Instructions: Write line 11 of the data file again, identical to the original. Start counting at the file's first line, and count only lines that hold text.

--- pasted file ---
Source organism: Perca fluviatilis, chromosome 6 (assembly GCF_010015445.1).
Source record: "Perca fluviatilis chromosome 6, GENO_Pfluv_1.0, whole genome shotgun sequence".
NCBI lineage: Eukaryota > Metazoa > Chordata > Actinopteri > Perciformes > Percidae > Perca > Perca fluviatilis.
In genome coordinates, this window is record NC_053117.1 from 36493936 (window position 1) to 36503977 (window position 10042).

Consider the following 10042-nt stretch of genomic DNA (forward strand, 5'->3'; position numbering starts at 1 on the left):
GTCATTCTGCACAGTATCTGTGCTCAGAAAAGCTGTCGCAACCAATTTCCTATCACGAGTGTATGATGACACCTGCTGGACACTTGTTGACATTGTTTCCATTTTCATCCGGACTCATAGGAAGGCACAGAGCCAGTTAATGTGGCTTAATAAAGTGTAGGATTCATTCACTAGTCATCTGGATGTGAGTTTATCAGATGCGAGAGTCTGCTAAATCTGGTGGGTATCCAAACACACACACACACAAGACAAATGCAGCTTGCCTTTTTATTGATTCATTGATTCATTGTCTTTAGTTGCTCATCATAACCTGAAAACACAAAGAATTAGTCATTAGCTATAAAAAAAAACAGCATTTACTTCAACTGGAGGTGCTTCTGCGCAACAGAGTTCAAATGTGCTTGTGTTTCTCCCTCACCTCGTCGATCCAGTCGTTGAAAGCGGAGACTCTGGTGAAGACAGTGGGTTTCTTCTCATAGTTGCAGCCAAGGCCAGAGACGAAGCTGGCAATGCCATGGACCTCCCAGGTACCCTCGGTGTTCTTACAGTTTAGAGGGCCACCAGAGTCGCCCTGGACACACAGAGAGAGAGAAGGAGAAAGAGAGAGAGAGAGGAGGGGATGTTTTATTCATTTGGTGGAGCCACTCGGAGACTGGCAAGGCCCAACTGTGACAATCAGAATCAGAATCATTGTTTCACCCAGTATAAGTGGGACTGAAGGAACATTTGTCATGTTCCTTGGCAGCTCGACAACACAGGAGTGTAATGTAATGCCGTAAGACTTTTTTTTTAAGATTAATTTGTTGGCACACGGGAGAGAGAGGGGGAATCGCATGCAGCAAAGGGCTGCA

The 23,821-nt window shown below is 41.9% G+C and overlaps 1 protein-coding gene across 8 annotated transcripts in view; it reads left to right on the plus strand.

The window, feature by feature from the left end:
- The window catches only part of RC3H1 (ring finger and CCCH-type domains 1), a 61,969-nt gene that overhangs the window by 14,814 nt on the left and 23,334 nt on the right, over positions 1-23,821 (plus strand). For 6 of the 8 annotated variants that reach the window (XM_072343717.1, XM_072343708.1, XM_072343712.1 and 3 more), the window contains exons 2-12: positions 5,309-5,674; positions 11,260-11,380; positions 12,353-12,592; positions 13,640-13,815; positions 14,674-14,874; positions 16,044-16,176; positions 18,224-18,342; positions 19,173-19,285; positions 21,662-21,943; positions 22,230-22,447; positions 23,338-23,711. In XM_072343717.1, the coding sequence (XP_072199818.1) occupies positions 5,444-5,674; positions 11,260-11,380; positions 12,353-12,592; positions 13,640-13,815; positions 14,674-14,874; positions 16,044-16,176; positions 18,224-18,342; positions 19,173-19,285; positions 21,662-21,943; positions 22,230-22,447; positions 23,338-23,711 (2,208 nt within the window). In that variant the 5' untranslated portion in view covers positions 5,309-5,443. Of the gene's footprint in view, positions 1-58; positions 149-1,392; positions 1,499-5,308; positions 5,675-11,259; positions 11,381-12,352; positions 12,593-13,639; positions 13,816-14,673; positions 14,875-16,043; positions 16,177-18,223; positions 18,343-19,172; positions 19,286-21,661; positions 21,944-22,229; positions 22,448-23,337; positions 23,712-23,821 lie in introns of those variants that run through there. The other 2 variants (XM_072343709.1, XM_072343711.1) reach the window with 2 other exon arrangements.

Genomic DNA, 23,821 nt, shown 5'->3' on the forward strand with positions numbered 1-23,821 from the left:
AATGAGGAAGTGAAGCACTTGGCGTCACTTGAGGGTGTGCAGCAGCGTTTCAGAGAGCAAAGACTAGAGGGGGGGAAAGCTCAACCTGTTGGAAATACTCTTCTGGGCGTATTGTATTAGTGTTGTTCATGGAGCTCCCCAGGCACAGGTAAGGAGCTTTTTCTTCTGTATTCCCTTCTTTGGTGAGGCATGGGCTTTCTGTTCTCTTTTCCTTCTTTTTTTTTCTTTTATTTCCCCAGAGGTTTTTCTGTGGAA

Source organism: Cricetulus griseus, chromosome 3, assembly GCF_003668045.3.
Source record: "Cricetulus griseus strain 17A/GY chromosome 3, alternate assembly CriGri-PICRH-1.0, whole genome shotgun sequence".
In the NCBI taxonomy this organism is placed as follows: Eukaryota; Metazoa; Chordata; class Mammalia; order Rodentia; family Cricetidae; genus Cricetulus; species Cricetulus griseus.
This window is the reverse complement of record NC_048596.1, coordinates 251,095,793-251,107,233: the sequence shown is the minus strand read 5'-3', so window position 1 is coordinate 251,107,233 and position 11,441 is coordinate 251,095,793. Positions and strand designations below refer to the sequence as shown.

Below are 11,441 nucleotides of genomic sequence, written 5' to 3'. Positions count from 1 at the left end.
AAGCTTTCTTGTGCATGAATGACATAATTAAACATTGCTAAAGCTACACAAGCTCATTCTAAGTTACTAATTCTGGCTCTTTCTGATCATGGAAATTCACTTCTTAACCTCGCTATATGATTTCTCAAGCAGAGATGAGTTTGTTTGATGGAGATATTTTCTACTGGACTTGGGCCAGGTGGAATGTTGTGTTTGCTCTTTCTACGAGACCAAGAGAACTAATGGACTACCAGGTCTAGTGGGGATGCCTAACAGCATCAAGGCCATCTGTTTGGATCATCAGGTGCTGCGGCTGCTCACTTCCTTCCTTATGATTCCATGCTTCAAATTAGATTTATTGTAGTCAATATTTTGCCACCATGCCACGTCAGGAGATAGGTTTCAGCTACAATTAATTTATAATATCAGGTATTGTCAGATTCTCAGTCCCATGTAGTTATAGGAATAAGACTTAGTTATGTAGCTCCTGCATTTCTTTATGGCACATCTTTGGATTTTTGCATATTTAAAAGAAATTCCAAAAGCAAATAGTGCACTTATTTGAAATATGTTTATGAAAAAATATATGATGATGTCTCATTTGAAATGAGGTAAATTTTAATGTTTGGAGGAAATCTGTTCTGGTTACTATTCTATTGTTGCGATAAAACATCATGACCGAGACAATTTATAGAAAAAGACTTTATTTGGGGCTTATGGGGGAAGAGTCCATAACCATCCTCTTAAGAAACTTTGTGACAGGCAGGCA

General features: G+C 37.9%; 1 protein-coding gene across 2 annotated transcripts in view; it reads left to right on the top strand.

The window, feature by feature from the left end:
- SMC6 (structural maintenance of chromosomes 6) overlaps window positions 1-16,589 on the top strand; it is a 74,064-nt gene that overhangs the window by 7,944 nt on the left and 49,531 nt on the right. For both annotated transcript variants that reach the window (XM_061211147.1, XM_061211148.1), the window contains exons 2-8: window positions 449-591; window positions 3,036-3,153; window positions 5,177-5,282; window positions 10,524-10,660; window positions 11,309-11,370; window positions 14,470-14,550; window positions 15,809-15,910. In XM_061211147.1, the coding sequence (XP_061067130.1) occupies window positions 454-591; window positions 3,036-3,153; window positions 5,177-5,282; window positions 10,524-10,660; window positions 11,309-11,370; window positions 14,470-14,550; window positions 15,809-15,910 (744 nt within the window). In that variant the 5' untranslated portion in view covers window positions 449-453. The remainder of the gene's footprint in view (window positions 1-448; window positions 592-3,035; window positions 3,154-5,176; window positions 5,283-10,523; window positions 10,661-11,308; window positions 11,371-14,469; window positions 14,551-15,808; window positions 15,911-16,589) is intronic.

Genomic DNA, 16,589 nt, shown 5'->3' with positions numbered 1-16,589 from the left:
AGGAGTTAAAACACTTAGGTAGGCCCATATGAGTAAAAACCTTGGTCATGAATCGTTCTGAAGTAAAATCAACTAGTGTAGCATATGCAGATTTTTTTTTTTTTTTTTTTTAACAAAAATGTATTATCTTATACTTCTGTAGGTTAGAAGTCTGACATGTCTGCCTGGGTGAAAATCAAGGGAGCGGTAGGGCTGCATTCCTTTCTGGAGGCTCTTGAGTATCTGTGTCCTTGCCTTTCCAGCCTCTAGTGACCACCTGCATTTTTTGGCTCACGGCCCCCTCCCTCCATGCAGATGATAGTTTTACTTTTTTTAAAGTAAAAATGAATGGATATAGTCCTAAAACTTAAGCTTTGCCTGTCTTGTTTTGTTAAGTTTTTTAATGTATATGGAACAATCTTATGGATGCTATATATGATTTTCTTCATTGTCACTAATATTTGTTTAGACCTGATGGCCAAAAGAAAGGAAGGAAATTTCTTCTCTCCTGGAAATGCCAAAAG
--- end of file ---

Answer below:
AATGAGGAAGTGAAGCACTTGGCGTCACTTGAGGGTGTGCAGCAGCGTTTCAGAGAGCAAAGACTAGAGGGGGGGAAAGCTCAACCTGTTGGAAATACTCTTCTGGGCGTATTGTATTAGTGTTGTTCATGGAGCTCCCCAGGCACAGGTAAGGAGCTTTTTCTTCTGTATTCCCTTCTTTGGTGAGGCATGGGCTTTCTGTTCTCTTTTCCTTCTTTTTTTTTCTTTTATTTCCCCAGAGGTTTTTCTGTGGAA